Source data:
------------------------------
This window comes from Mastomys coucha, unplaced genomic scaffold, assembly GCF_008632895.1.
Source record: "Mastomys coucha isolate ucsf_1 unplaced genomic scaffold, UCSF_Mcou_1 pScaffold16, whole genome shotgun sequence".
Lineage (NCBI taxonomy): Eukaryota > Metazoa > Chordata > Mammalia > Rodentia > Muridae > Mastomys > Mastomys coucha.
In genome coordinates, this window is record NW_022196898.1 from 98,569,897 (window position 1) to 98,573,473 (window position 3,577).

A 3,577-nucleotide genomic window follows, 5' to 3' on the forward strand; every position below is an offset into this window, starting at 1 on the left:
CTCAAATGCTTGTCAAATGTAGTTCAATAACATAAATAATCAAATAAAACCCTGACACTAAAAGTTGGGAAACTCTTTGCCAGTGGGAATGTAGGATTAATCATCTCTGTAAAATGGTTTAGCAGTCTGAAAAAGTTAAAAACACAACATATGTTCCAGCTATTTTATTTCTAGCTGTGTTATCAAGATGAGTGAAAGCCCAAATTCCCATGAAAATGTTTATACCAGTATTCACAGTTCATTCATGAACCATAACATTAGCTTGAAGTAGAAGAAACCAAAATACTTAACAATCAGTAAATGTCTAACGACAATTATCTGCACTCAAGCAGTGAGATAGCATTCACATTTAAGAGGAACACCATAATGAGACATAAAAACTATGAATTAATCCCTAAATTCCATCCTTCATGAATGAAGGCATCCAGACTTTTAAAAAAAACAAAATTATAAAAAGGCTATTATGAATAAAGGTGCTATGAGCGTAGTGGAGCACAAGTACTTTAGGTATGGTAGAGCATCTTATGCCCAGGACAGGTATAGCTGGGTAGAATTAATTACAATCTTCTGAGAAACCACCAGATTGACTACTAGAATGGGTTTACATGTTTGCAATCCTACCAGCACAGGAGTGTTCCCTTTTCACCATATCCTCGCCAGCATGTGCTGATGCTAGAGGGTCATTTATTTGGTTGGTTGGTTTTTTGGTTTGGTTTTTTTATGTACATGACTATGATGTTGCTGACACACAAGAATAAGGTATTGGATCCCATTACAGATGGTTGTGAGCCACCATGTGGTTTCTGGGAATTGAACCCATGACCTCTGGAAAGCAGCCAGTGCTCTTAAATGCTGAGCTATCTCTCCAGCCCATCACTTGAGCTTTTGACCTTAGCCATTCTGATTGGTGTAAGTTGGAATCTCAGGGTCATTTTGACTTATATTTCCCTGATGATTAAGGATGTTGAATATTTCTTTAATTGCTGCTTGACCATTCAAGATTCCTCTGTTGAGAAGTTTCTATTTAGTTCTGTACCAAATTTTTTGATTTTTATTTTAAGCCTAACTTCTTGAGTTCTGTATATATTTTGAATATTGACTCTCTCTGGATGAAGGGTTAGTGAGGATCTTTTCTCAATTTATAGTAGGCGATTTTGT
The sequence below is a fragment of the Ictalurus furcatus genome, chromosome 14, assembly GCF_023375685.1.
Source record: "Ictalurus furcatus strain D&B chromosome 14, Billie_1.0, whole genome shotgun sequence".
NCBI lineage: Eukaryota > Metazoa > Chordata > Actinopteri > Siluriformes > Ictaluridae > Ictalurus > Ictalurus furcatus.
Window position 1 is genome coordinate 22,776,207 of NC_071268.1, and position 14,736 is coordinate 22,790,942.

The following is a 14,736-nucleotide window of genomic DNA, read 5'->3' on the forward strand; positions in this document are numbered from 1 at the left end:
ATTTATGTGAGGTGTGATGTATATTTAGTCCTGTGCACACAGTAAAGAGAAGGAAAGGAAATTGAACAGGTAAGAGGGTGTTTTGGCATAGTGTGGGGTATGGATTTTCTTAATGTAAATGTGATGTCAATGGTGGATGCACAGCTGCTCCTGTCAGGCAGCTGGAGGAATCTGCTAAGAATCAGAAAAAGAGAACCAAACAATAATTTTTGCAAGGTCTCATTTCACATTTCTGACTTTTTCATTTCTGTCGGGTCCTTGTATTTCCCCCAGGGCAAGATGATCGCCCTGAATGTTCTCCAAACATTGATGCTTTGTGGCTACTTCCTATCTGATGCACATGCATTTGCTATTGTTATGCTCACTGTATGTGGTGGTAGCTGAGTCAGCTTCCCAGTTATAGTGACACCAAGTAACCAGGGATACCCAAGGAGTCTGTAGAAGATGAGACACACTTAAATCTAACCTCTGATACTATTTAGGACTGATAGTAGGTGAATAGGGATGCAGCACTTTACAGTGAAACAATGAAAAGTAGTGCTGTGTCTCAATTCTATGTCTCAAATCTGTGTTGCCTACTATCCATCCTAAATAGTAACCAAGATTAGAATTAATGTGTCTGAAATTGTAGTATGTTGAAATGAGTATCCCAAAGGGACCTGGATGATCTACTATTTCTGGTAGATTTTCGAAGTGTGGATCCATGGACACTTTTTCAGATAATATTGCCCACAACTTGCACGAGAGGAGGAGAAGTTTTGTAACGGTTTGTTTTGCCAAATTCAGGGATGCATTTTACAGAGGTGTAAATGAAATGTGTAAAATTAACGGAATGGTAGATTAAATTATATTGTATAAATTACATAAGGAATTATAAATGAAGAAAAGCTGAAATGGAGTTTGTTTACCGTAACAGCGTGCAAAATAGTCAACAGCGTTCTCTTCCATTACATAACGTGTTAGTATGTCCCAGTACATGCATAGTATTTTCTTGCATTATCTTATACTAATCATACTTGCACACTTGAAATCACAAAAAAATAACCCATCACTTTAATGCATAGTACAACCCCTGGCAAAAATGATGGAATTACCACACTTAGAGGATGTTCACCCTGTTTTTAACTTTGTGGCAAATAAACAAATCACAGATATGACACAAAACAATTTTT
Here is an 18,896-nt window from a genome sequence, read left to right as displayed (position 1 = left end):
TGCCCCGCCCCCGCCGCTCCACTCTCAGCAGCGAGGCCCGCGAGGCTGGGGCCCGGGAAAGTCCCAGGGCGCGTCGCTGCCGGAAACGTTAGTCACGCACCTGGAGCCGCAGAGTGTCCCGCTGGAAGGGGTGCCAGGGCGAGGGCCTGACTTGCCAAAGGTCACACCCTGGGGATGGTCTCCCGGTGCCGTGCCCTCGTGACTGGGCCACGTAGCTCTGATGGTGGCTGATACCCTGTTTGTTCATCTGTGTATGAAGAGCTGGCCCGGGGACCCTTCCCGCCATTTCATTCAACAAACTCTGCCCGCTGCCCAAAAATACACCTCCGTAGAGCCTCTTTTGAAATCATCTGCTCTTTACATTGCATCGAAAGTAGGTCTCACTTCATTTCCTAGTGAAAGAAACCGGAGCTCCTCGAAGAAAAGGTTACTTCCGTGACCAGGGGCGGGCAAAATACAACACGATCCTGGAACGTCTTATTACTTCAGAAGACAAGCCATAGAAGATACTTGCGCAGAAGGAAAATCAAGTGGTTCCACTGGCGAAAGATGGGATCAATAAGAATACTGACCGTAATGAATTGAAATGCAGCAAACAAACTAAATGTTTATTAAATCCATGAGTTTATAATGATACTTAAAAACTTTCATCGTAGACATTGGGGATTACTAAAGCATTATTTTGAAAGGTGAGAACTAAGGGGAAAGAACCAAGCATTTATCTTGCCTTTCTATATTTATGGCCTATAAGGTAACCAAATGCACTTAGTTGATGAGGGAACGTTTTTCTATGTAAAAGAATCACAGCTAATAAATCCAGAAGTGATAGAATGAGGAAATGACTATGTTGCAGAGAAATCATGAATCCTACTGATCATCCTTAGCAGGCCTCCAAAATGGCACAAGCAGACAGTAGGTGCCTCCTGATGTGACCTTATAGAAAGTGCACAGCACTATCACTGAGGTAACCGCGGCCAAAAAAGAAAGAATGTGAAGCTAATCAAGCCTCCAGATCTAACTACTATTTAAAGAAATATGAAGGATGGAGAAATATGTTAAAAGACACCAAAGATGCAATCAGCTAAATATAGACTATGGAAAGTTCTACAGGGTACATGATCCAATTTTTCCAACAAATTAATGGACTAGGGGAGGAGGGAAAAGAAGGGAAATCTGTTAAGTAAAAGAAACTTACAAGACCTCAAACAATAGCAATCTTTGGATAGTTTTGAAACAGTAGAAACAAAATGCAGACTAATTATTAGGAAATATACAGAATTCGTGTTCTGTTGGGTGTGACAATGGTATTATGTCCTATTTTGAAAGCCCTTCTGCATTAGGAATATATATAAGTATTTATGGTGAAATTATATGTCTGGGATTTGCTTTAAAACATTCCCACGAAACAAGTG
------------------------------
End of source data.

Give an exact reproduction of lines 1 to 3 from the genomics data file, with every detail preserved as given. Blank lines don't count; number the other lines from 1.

This window comes from Mastomys coucha, unplaced genomic scaffold, assembly GCF_008632895.1.
Source record: "Mastomys coucha isolate ucsf_1 unplaced genomic scaffold, UCSF_Mcou_1 pScaffold16, whole genome shotgun sequence".
Lineage (NCBI taxonomy): Eukaryota > Metazoa > Chordata > Mammalia > Rodentia > Muridae > Mastomys > Mastomys coucha.